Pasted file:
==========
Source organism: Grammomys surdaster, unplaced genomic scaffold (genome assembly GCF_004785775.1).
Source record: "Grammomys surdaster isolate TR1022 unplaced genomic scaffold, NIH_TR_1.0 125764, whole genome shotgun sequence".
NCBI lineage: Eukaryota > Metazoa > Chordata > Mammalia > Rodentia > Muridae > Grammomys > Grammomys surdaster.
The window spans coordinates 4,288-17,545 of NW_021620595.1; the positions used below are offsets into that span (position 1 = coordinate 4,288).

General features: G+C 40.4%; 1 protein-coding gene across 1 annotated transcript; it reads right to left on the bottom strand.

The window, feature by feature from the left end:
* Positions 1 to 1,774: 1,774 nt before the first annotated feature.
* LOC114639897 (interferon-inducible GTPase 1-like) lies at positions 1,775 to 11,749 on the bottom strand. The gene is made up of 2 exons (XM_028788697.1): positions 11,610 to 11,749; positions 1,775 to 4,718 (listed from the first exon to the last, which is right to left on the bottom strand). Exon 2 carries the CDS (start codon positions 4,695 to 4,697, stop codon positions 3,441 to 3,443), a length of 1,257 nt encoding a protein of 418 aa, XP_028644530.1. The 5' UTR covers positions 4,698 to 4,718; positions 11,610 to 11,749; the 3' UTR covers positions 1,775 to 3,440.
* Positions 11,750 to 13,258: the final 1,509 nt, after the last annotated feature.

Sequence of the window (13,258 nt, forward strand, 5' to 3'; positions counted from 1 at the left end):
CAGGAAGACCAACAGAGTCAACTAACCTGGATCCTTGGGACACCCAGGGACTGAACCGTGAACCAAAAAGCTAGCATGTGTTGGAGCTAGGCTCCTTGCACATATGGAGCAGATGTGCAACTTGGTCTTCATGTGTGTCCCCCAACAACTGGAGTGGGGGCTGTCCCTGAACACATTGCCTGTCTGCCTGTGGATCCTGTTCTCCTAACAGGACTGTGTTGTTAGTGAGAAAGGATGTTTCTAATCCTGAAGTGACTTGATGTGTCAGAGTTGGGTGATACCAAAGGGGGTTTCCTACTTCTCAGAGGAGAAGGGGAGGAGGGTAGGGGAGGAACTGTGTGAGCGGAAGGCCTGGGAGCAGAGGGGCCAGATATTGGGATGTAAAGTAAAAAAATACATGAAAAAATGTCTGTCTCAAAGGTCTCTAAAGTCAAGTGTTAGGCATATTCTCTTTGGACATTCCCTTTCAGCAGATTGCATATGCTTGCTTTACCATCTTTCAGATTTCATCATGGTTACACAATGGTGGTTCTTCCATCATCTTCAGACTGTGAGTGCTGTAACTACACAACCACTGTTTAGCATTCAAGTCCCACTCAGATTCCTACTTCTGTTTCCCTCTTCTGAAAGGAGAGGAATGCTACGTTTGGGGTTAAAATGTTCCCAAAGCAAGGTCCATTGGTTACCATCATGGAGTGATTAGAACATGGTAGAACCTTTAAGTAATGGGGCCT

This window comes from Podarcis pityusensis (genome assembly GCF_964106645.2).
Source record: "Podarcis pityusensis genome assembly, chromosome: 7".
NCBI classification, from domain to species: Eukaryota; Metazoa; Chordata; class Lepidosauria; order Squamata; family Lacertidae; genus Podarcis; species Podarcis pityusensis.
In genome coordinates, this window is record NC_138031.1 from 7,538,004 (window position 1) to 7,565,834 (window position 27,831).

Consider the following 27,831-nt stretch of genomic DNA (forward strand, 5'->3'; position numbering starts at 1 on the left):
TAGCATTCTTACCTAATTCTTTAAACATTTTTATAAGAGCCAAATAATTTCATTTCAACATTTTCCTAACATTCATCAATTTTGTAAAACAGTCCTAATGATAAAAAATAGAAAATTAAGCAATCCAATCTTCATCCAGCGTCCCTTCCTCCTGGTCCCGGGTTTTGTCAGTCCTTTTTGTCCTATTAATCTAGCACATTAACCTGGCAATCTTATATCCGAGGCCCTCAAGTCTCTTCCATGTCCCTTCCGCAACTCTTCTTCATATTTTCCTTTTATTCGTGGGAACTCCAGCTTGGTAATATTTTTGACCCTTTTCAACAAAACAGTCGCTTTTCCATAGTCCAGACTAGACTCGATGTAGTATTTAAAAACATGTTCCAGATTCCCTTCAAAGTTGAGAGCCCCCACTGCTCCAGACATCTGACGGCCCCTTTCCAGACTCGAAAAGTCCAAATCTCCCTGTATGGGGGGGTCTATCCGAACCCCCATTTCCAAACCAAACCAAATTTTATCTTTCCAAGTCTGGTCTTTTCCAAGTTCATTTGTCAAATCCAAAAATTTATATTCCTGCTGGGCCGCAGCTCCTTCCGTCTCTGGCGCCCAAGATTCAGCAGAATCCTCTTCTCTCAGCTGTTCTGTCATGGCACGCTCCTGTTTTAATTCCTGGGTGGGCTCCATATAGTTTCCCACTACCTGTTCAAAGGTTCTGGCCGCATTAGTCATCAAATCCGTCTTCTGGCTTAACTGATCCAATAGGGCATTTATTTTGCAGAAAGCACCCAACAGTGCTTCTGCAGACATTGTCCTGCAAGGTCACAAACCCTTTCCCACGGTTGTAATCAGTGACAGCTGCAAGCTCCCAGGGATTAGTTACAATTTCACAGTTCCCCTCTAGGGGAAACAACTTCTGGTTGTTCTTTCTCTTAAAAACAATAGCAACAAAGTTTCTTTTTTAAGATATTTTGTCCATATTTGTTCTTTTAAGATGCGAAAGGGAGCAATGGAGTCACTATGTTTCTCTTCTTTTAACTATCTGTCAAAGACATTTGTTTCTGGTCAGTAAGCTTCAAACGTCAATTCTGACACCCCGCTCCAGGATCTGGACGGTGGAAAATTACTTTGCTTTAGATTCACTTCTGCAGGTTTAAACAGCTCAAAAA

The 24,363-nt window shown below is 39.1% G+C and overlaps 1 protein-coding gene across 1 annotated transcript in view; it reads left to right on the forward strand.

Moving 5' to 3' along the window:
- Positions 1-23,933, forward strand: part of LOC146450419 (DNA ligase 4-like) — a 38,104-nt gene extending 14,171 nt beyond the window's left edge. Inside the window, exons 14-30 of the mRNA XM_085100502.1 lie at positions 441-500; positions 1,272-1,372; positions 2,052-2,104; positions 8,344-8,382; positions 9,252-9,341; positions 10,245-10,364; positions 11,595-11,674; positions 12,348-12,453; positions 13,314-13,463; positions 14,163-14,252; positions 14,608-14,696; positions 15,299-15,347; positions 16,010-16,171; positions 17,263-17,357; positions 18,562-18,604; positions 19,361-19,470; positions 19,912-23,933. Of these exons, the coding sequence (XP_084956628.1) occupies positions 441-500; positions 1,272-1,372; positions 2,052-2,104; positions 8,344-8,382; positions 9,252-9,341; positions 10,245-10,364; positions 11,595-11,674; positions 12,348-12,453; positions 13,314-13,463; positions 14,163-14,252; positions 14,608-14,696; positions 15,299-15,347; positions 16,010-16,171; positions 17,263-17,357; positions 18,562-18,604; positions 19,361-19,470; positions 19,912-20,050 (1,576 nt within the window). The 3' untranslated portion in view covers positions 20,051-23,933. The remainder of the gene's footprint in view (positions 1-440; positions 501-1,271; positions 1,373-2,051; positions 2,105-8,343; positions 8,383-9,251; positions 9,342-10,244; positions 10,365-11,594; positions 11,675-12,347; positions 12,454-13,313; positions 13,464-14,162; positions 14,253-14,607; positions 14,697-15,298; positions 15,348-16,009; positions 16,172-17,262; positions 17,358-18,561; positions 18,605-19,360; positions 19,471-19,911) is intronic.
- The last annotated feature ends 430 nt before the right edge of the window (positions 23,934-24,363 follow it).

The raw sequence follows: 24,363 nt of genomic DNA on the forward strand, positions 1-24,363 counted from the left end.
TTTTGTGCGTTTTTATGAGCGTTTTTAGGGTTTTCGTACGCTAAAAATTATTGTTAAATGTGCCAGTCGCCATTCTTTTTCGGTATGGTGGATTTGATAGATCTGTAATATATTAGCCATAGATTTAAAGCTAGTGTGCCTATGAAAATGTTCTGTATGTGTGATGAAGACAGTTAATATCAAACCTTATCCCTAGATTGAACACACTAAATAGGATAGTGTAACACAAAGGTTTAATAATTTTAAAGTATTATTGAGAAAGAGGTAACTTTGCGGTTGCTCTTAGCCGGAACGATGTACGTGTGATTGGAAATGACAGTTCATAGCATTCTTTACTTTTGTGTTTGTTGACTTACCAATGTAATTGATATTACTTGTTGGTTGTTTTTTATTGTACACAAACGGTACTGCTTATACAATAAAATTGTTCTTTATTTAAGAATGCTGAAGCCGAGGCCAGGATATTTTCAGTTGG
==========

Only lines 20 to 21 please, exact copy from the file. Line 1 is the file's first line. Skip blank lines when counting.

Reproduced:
- Positions 1-23,933, forward strand: part of LOC146450419 (DNA ligase 4-like) — a 38,104-nt gene extending 14,171 nt beyond the window's left edge. Inside the window, exons 14-30 of the mRNA XM_085100502.1 lie at positions 441-500; positions 1,272-1,372; positions 2,052-2,104; positions 8,344-8,382; positions 9,252-9,341; positions 10,245-10,364; positions 11,595-11,674; positions 12,348-12,453; positions 13,314-13,463; positions 14,163-14,252; positions 14,608-14,696; positions 15,299-15,347; positions 16,010-16,171; positions 17,263-17,357; positions 18,562-18,604; positions 19,361-19,470; positions 19,912-23,933. Of these exons, the coding sequence (XP_084956628.1) occupies positions 441-500; positions 1,272-1,372; positions 2,052-2,104; positions 8,344-8,382; positions 9,252-9,341; positions 10,245-10,364; positions 11,595-11,674; positions 12,348-12,453; positions 13,314-13,463; positions 14,163-14,252; positions 14,608-14,696; positions 15,299-15,347; positions 16,010-16,171; positions 17,263-17,357; positions 18,562-18,604; positions 19,361-19,470; positions 19,912-20,050 (1,576 nt within the window). The 3' untranslated portion in view covers positions 20,051-23,933. The remainder of the gene's footprint in view (positions 1-440; positions 501-1,271; positions 1,373-2,051; positions 2,105-8,343; positions 8,383-9,251; positions 9,342-10,244; positions 10,365-11,594; positions 11,675-12,347; positions 12,454-13,313; positions 13,464-14,162; positions 14,253-14,607; positions 14,697-15,298; positions 15,348-16,009; positions 16,172-17,262; positions 17,358-18,561; positions 18,605-19,360; positions 19,471-19,911) is intronic.
- The last annotated feature ends 430 nt before the right edge of the window (positions 23,934-24,363 follow it).